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Winter waterfall guide & safety tips
The waterfalls of the Porcupine Mountains and Ontonagon County are worth visiting in any season, whether they’re rushing wildly in spring, framed by fall colors, or covered in scenic snowfall in the winter. Here’s what you need to know before you go.
The most famous falls in the western U.P., Bond Falls is a popular stop in any season, but a covering of snow and ice makes these scenic cascades an even more impressive site in winter. Head about an hour south of the Porcupine Mountains on the southern edge of Ontonagon County to find the Bond Falls Scenic Site, where the Middle Branch of the Ontonagon River drops about 50 feet over a wide belt of rock, creating seemingly countless cascades. Boardwalks offer great views of the falls and are easy to traverse even when snow-covered. A Michigan DNR Recreation Passport is required for entry to the parking lot at the bottom of the falls.
Getting there: Take Highway 45 south through Bruce Crossing to Bond Falls Road, then follow Bond Falls Road for about 3 miles until you reach the scenic site.
These out-of-the-way falls along the Baltimore River are one of the few plunging falls in the Upper Peninsula, as water plunges about 15 feet over a sandstone ledge. It takes a bit of a hike to get to the falls, but they’re easy enough to find, as they sit along the North Country Trail amid beautiful snow-covered scenery.
Getting there: Head north on Highway 45 for about 8 miles and follow the signs to the parking area. From the parking area, it’s about a one-mile hike to the falls; you’ll pass the smaller upper falls before you get to the main falls.
Another easily accessible set of falls, Agate Falls is located about 7 miles east of Bruce Crossing and are considered some of the prettiest falls in Upper Michigan. The falls are nestled under a railroad trestle (which is part of Ontonagon County’s snowmobile trails in the winter) and are a popular spot for exploration in any season. A short trail follows the falls to their base on the Middle Branch of the Ontonagon River.
Getting there: From Bruce Crossing, head 7 miles east on M-28 until you reach the roadside park.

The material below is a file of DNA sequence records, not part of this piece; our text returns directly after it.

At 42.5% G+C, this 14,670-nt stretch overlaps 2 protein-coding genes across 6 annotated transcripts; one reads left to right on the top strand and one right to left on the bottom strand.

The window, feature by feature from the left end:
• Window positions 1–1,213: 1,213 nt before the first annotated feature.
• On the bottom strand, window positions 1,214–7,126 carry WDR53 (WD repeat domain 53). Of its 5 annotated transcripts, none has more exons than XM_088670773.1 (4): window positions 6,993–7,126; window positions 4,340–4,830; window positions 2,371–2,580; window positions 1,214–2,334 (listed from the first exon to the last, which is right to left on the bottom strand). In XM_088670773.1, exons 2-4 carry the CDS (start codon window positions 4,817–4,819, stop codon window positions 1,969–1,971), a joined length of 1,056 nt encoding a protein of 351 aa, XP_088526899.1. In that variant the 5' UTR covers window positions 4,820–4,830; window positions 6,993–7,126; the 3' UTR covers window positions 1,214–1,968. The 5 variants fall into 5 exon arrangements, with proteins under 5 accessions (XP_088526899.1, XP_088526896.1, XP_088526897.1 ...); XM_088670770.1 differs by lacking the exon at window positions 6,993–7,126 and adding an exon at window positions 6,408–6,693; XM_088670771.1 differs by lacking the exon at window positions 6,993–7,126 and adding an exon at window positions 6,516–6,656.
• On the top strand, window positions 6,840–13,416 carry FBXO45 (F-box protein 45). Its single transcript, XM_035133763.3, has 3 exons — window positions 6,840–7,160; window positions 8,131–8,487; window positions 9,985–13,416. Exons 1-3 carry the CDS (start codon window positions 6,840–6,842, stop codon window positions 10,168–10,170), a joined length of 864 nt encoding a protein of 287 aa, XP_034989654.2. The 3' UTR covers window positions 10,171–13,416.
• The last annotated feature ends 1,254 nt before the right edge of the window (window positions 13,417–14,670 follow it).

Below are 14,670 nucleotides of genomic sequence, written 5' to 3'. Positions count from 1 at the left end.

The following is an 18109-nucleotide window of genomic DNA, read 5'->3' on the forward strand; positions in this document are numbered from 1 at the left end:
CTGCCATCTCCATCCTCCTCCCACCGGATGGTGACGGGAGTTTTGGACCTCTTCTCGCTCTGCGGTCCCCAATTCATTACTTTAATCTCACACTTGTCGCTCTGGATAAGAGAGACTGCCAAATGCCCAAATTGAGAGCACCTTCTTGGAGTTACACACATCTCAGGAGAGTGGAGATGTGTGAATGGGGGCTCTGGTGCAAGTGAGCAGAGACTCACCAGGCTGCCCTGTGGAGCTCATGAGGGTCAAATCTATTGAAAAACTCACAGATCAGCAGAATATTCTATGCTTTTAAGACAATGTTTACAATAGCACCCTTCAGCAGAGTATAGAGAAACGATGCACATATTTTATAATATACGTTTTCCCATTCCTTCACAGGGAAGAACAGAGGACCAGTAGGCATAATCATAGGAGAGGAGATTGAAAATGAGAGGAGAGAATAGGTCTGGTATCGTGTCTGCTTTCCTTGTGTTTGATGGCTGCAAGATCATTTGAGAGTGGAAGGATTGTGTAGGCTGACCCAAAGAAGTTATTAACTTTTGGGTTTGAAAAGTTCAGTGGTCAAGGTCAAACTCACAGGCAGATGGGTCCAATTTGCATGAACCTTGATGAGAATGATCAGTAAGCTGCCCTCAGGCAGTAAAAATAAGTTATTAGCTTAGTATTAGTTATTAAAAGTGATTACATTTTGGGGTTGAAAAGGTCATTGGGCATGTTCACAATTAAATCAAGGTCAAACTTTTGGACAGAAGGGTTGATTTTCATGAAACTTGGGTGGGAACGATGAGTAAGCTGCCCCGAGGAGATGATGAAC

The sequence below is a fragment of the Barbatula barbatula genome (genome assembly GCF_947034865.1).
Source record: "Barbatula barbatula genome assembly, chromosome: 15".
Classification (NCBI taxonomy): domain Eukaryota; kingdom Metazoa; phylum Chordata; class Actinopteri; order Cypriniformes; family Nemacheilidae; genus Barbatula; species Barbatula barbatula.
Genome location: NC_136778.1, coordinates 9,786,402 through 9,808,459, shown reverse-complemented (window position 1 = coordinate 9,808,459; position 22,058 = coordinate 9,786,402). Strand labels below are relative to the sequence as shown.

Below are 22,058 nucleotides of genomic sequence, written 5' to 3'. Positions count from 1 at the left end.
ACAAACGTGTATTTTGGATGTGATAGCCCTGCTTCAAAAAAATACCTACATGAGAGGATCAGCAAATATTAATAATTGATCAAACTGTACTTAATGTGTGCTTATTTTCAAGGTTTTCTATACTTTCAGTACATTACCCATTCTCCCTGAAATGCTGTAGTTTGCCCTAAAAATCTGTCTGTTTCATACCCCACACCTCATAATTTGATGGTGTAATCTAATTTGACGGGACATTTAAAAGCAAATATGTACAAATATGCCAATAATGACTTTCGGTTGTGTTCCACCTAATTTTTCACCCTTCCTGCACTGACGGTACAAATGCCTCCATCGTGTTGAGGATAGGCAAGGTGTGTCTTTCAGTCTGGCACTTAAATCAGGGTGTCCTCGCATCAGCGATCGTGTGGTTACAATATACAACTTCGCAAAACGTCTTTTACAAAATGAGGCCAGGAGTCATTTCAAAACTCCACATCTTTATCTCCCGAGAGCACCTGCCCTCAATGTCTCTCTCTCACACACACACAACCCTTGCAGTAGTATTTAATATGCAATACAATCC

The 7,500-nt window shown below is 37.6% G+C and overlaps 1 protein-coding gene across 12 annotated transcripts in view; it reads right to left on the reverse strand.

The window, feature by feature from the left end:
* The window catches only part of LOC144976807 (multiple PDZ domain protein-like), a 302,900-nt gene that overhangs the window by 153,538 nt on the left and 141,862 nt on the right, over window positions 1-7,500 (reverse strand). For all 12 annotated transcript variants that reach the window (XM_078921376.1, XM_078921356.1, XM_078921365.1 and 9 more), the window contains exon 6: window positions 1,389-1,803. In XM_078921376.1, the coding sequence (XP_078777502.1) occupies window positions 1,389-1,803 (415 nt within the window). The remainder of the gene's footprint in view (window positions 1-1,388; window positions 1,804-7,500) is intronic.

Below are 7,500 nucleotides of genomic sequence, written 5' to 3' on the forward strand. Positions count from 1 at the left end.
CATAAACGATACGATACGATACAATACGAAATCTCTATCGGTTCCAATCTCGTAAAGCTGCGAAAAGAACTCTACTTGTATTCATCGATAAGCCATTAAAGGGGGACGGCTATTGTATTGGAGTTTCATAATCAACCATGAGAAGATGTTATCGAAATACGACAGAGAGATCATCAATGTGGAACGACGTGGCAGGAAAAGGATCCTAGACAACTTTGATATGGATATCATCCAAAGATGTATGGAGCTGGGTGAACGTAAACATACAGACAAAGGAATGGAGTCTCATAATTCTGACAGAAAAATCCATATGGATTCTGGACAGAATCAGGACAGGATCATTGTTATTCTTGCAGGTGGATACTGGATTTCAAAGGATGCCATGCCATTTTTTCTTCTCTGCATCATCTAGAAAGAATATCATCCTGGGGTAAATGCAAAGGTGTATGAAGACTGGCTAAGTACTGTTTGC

If you’re looking for something a little more off the beaten path, head to Cascade Falls, situated in the Ottawa National Forest northeast of Bergland. As the name implies, Cascade Falls consists of several different cascades—the tallest about 5 feet in height—along the West Branch of the Ontonagon River. The trail leading to the falls is easily accessible for hikers but could lend itself to snowshoeing, depending on the amount of snow on the ground.
Getting there: From Bergland, take M-28 east about a mile to Forest Road 400. Follow Forest Road 400 for about 7 miles (the road is unpaved but should be fine in winter) until you reach a side road with a sign for the falls; follow this road to park and hike a little over a mile to the falls.
WINTER WATERFALL SAFETY
Heading out to visit the area’s frozen waterfalls? Here are some tips to follow for a safe and enjoyable visit.
- Always check the weather forecast to make sure the conditions are safe
- Dress warmly—wearing layers will prepare you for any weather changes
- Bring snowshoes and/or ice cleats to help get through deep snow or icy conditions
- Stay hydrated—bring water with you
- Pack a cell phone for emergencies
- Bring a camera to capture the scenic views
- Let someone know where you’ll be
Learn more about waterfalls in the Porcupine Mountains and Ontonagon County here.
After a day of exploring these snow-covered spectacles, you’ll need a place to recharge and warm up, so check out the area’s hotels, cabins, and more.
Note: Please travel safely and responsibly when you are visiting the Porcupine Mountains and Ontonagon County. Some businesses and facilities may have modified hours or procedures; please contact them directly for information. See Michigan’s latest coronavirus orders here.
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